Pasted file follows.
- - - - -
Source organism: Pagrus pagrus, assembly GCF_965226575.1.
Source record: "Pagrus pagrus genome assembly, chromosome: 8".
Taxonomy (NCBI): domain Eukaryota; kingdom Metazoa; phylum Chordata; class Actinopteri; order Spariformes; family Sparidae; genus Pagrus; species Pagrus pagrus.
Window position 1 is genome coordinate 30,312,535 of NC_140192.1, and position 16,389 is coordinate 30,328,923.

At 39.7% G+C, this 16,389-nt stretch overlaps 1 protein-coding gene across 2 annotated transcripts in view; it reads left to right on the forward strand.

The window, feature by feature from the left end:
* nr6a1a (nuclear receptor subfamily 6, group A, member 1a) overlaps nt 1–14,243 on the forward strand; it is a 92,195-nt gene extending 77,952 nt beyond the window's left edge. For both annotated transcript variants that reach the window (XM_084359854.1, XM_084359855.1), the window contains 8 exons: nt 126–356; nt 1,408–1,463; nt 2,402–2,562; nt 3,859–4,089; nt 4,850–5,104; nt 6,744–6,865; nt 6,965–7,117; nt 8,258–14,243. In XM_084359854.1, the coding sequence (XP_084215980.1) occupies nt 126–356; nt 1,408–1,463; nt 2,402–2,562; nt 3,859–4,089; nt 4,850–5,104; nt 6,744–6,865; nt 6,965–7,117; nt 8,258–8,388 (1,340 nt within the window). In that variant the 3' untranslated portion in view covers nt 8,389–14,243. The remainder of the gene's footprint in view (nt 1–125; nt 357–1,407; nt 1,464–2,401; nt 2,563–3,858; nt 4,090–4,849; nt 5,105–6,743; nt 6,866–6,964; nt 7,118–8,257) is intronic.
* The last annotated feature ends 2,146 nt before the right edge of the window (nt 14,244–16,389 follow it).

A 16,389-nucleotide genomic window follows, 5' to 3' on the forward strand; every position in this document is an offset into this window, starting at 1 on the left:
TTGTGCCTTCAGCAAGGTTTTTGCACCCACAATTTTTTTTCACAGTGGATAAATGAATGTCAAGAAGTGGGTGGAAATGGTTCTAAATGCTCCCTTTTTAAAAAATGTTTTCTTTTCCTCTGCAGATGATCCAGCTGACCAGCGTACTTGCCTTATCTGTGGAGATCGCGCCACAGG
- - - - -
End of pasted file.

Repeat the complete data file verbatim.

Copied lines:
Source organism: Pagrus pagrus, assembly GCF_965226575.1.
Source record: "Pagrus pagrus genome assembly, chromosome: 8".
Taxonomy (NCBI): domain Eukaryota; kingdom Metazoa; phylum Chordata; class Actinopteri; order Spariformes; family Sparidae; genus Pagrus; species Pagrus pagrus.
Window position 1 is genome coordinate 30,312,535 of NC_140192.1, and position 16,389 is coordinate 30,328,923.

At 39.7% G+C, this 16,389-nt stretch overlaps 1 protein-coding gene across 2 annotated transcripts in view; it reads left to right on the forward strand.

The window, feature by feature from the left end:
* nr6a1a (nuclear receptor subfamily 6, group A, member 1a) overlaps nt 1–14,243 on the forward strand; it is a 92,195-nt gene extending 77,952 nt beyond the window's left edge. For both annotated transcript variants that reach the window (XM_084359854.1, XM_084359855.1), the window contains 8 exons: nt 126–356; nt 1,408–1,463; nt 2,402–2,562; nt 3,859–4,089; nt 4,850–5,104; nt 6,744–6,865; nt 6,965–7,117; nt 8,258–14,243. In XM_084359854.1, the coding sequence (XP_084215980.1) occupies nt 126–356; nt 1,408–1,463; nt 2,402–2,562; nt 3,859–4,089; nt 4,850–5,104; nt 6,744–6,865; nt 6,965–7,117; nt 8,258–8,388 (1,340 nt within the window). In that variant the 3' untranslated portion in view covers nt 8,389–14,243. The remainder of the gene's footprint in view (nt 1–125; nt 357–1,407; nt 1,464–2,401; nt 2,563–3,858; nt 4,090–4,849; nt 5,105–6,743; nt 6,866–6,964; nt 7,118–8,257) is intronic.
* The last annotated feature ends 2,146 nt before the right edge of the window (nt 14,244–16,389 follow it).

A 16,389-nucleotide genomic window follows, 5' to 3' on the forward strand; every position in this document is an offset into this window, starting at 1 on the left:
TTGTGCCTTCAGCAAGGTTTTTGCACCCACAATTTTTTTTCACAGTGGATAAATGAATGTCAAGAAGTGGGTGGAAATGGTTCTAAATGCTCCCTTTTTAAAAAATGTTTTCTTTTCCTCTGCAGATGATCCAGCTGACCAGCGTACTTGCCTTATCTGTGGAGATCGCGCCACAGG